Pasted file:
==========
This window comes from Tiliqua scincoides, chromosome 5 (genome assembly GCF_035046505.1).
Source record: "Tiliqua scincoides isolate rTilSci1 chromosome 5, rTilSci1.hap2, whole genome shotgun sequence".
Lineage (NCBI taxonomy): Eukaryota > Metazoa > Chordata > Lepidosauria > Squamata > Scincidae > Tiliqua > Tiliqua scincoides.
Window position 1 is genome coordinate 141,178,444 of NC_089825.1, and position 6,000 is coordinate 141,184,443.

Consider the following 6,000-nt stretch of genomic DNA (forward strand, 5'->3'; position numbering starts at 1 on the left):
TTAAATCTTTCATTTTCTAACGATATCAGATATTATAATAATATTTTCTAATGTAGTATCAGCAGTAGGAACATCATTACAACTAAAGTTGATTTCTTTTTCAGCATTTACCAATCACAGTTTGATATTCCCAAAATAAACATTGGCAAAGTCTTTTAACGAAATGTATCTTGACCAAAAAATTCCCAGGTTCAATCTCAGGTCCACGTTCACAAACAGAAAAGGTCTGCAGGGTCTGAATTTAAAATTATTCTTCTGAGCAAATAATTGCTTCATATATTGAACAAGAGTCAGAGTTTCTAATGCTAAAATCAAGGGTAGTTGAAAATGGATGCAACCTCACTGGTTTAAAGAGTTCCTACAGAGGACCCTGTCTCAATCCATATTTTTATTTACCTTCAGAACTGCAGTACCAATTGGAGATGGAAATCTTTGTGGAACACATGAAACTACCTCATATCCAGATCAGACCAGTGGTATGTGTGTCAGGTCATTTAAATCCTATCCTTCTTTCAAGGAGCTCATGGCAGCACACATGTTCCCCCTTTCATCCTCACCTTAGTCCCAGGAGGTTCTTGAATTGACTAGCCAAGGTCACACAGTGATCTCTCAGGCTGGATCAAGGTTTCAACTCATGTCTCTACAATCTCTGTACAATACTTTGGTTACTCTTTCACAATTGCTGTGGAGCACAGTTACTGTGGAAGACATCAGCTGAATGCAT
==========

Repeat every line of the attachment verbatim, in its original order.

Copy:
This window comes from Tiliqua scincoides, chromosome 5 (genome assembly GCF_035046505.1).
Source record: "Tiliqua scincoides isolate rTilSci1 chromosome 5, rTilSci1.hap2, whole genome shotgun sequence".
Lineage (NCBI taxonomy): Eukaryota > Metazoa > Chordata > Lepidosauria > Squamata > Scincidae > Tiliqua > Tiliqua scincoides.
Window position 1 is genome coordinate 141,178,444 of NC_089825.1, and position 6,000 is coordinate 141,184,443.

Consider the following 6,000-nt stretch of genomic DNA (forward strand, 5'->3'; position numbering starts at 1 on the left):
TTAAATCTTTCATTTTCTAACGATATCAGATATTATAATAATATTTTCTAATGTAGTATCAGCAGTAGGAACATCATTACAACTAAAGTTGATTTCTTTTTCAGCATTTACCAATCACAGTTTGATATTCCCAAAATAAACATTGGCAAAGTCTTTTAACGAAATGTATCTTGACCAAAAAATTCCCAGGTTCAATCTCAGGTCCACGTTCACAAACAGAAAAGGTCTGCAGGGTCTGAATTTAAAATTATTCTTCTGAGCAAATAATTGCTTCATATATTGAACAAGAGTCAGAGTTTCTAATGCTAAAATCAAGGGTAGTTGAAAATGGATGCAACCTCACTGGTTTAAAGAGTTCCTACAGAGGACCCTGTCTCAATCCATATTTTTATTTACCTTCAGAACTGCAGTACCAATTGGAGATGGAAATCTTTGTGGAACACATGAAACTACCTCATATCCAGATCAGACCAGTGGTATGTGTGTCAGGTCATTTAAATCCTATCCTTCTTTCAAGGAGCTCATGGCAGCACACATGTTCCCCCTTTCATCCTCACCTTAGTCCCAGGAGGTTCTTGAATTGACTAGCCAAGGTCACACAGTGATCTCTCAGGCTGGATCAAGGTTTCAACTCATGTCTCTACAATCTCTGTACAATACTTTGGTTACTCTTTCACAATTGCTGTGGAGCACAGTTACTGTGGAAGACATCAGCTGAATGCAT